He also expressed the hope that President Vladimir Putin would accept his invitation to attend the Istanbul summit of the alliance set for July 2004.
Mr Scheffer said the NATO expansion was not launched to damage Russia's interests in any way. The countries that have joined the alliance do not plan to house new military infrastructures or otherwise affect the interests of Russia.
The NATO Secretary General recalled that Moscow and the bloc have accumulated a wealth of practical experience of joint operation, in particular in the struggle against international terrorism and proliferation of weapons of mass destruction. He also some positively about cooperation in the sphere of transit. Moscow and Brussels have agreements on the air transit to Afghanistan over Russian territory, he said, and are currently discussing ground transit.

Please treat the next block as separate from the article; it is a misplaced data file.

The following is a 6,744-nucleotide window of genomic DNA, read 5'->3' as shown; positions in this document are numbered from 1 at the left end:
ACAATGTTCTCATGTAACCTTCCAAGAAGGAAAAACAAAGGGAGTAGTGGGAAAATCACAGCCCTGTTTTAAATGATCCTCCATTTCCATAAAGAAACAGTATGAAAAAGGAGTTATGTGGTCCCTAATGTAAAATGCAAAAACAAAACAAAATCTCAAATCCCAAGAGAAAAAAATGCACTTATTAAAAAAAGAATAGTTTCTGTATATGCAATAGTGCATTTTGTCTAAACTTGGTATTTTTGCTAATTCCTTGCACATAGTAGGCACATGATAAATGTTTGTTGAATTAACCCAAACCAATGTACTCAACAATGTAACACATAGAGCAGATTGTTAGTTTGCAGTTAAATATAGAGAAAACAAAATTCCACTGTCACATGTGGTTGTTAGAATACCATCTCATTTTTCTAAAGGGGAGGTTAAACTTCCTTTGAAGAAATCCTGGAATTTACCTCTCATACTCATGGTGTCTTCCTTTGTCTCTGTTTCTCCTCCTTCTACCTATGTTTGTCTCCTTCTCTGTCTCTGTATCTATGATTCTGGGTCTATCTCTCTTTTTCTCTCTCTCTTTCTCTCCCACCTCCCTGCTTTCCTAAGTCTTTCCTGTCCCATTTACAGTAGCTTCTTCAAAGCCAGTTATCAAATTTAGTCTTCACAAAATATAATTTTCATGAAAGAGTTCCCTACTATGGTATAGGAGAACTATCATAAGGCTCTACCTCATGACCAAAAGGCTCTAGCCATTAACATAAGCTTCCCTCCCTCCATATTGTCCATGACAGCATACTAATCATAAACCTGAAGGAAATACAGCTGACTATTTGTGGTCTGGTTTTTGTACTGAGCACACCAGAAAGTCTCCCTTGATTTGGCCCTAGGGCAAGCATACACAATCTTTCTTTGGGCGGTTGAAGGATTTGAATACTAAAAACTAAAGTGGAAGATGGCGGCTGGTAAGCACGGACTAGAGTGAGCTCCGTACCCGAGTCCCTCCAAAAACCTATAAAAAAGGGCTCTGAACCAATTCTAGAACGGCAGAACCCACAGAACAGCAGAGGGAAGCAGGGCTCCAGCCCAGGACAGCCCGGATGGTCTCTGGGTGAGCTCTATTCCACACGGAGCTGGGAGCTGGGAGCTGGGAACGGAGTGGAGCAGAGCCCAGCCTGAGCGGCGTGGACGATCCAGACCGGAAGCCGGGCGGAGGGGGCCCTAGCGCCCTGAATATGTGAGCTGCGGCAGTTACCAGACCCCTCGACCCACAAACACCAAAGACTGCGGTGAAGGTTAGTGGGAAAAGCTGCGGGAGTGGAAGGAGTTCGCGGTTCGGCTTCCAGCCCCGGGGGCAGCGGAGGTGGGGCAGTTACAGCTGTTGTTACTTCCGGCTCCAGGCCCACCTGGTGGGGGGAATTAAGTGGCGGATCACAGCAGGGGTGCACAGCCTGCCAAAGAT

The return of Russian peacekeepers to Kosovo is not on the agenda, Mr Scheffer said in reply to a question. He noted that he and Russia's Defense Minister Sergei Ivanov discussed the concern of Russia and the international community concerning the outbreak of ethnic violence in the province.
Mr Scheffer also called on Moscow and Tbilisi to launch talks on the withdrawal of Russian military bases from Georgia without delay. He said the issue had been recently discussed with Georgian President Mikhail Saakashvili in Brussels.
The NATO head said Saakashvili appointed chief of the republican delegation for the talks on the withdrawal of Russian troops and, as far as he knows, Russia was "selecting delegation members," too.